Carmel’s second Christkindlmarkt is still two months from opening, but leaders are already planning a more ambitious schedule and making changes to address visitors’ concerns from the inaugural event.
The 2017 German-themed Christmas market—the brainchild of Mayor Jim Brainard—attracted at least 150,000 people over five weeks to the Center Green in front of the Palladium, generating almost $1 million and clearing almost $300,000.
Including revenue during those weeks from outside vendors and from the accompanying ice rink, which operated through March and is run by Carmel Ice Skadium in partnership with the city, total proceeds were nearly $1.4 million.
At $936,000 in revenue, the market itself brought in almost $200,000 more than the $738,000 organizers forecasted. But it also cost $100,000 more than the $542,000 originally budgeted for expenses. Still, the inaugural market ended up $290,000 in the black.
Brainard in 2016 unveiled his $5 million plan to transform the Center Green into an ice rink and Christmas market. The following year, Carmel created a not-for-profit called Carmel Christkindlmarkt to oversee the market and tapped former Lake City Bank branch manager Maria Murphy to serve as CEO and market master.
For this year’s event, which will run Nov. 17 to Dec. 23, the market will expand east to the Monon Trail, a change aimed at addressing concerns about congestion.
Some visitors also complained there weren’t enough moderately priced souvenirs. So organizers are expanding the offerings of lower-priced German goods.
And many of the commemorative items, such as the 15,000 glühwein (mulled wine) mugs, sold out in the market’s opening days. This year, organizers say they’ve purchased more than 60,000 mugs for the sweet wine and hot chocolate.
The Carmel City Council is also scaling back its financial support. It provided $420,000 in 2017, but will contribute just $125,000 this year.
The not-for-profit’s initial goal was to be self-funded within three years, and that still might be possible, said Dan McFeely, a city spokesman who serves as president of the not-for-profit board.
This year, the not-for-profit will run only seven of the 47 huts; outside vendors will run the rest. Last year, it ran 19 of the 40 huts, Murphy said. She’d eventually like to get that down to four.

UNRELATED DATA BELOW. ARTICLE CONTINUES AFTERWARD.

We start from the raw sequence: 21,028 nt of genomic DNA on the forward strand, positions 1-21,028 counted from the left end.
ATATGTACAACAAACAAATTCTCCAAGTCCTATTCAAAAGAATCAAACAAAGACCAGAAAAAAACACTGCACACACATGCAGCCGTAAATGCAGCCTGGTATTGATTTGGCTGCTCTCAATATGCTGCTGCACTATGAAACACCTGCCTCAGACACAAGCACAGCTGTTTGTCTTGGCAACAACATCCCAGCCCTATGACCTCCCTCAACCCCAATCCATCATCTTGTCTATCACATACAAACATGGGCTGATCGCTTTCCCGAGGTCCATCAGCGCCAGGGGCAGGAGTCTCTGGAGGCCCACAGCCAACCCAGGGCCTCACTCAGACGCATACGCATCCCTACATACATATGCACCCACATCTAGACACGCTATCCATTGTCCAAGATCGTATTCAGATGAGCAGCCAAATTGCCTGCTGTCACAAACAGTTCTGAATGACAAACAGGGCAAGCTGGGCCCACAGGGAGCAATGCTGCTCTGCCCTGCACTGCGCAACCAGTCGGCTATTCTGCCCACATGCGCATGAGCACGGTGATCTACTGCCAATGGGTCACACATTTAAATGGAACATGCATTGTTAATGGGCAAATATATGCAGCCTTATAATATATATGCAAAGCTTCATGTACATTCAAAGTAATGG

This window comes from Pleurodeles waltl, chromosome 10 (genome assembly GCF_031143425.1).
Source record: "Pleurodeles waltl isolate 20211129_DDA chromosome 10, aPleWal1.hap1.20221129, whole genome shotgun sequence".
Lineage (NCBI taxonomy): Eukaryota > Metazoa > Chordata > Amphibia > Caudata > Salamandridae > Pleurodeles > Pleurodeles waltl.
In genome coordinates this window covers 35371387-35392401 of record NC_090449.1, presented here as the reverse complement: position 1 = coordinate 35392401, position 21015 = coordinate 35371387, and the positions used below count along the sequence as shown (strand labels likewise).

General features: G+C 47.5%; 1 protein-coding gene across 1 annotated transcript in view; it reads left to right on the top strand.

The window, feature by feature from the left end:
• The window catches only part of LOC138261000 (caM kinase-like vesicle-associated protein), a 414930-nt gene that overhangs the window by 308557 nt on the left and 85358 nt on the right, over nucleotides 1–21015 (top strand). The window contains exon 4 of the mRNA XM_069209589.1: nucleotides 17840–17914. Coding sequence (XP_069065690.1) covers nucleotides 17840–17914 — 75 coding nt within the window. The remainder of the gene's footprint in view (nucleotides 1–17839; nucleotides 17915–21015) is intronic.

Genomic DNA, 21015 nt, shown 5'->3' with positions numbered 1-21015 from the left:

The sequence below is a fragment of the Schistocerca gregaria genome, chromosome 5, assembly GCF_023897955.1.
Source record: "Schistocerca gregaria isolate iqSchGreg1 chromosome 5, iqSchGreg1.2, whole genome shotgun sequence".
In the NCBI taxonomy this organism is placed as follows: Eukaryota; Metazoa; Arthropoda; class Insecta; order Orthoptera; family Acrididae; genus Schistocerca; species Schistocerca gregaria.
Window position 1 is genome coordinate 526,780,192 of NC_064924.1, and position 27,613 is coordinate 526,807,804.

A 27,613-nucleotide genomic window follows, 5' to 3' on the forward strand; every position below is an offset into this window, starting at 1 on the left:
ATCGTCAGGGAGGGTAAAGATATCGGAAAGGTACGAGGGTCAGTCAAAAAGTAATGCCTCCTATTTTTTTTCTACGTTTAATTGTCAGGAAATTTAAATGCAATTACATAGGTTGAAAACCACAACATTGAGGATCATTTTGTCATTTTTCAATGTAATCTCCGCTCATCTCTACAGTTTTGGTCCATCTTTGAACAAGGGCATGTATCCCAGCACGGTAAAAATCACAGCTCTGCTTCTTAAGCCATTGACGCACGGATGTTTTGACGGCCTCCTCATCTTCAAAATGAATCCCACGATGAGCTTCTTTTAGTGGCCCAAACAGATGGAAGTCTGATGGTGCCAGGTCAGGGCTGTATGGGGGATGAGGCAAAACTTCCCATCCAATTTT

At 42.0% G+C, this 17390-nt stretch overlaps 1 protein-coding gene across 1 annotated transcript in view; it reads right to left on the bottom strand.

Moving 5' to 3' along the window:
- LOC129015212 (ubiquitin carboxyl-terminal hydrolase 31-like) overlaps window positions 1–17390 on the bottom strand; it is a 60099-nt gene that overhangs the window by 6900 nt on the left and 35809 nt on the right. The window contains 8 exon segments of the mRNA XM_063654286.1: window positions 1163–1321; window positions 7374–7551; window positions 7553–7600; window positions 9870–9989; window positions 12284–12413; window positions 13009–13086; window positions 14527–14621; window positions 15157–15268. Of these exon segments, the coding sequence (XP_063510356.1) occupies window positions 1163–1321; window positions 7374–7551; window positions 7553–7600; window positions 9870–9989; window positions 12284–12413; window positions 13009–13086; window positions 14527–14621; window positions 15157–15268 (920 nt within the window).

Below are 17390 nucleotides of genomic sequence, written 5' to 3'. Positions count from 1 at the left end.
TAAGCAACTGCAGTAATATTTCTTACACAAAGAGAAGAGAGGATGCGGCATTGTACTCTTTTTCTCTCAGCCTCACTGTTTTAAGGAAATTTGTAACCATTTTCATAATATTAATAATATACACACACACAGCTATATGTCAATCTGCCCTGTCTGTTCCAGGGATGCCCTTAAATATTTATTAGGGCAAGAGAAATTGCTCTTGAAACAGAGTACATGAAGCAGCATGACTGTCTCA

In addition to direct funding, the city provides other support, such as marketing services and street department assistance setting up huts.
Center Green is a popular destination during warm months for a variety of events, including a farmer’s market. Brainard championed the market and ice rink as a way to extend the whir of activity through the winter, bringing visitors to the area who also might shop at nearby businesses.
Christkindlmarkt is German for Christ child market; the tradition began in Saxony, Germany, during the Middle Ages.
Carmel’s is the biggest German-themed Christmas festival in Indiana, McFeely said.
Organizers say they were overwhelmed with last year’s response. The market’s busiest days were opening weekend and the one following Thanksgiving, when 48,000 people visited, Murphy said.
McFeely said 150,000 might understate the total number of visitors. Because the event required no entry fee or ticket, organizers relied on counters to estimate attendance.
“Going into last year, honestly, none of us knew what to expect,” he said. “We weren’t sure how the people of Carmel would react.”
Last year, Murphy visited Germany to purchase many of the items sold at the festival. The goods, which included incense smokers, nutcrackers and candle arches, cost $250,000. About $66,000 in inventory remains and will be available for purchase this year, she said.
With a $290,000 account balance and this year’s $125,000 in city funding, the not-for-profit has about $415,000 to work with, not including sponsorships, which it is still seeking.
The not-for-profit works with Fishers-based Express Employment Professionals to staff its booths. The temporary employees are trained on the products they’re selling so they can speak knowledgably about them and their German history.
Carmel retiree Gary Weitzel, who last year worked at a popular hut selling beer steins, said he grew up in Milwaukee and fondly remembers attending a similar market there each year.
“I really am in love with this whole concept of a market,” he said. “Again, because it brings me back to the days in Milwaukee … but also the sheer joy that everyone had at the market. The beauty of the market is that it truly is a family event.”
A new feature this year will be fireplace tables. The not-for-profit bought four, which guests can stand around to get toasty.
Christkindlmarkt also will introduce an activity booth for children and will partner with the Indiana German Heritage Society to celebrate Saint Nicholas Day, a German tradition in which children leave their shoes out Dec. 6 and are visited by the saint, who leaves behind presents.
Saint Nicholas will visit the activity booth, passing out paper bags filled with German-inspired goodies like oranges, nuts and wooden toys.
This year’s event will also feature an expanded food selection, another request from visitors, Murphy said.
For example, the German Heritage Society is teaming with the Market District grocery in Carmel to sell authentic Bavarian pretzels. Last year, the market sold pretzels but they weren’t German-style, Murphy said.
Other added foods include German and Polish breads and sweets; German potato pancakes, called Kartoffelpuffer; and deep-fried doughnut bites covered in powdered sugar, called Schmaltzkuchen.
Organizers hope the improvements will increase attendance even further and help establish the event as an annual tradition for central Indiana families.
“We all know about the sophomore curse,” McFeely said. “Last year, it was all new. This year, it’s still new and it’s even better. I think we’re going to see bigger crowds this year.”•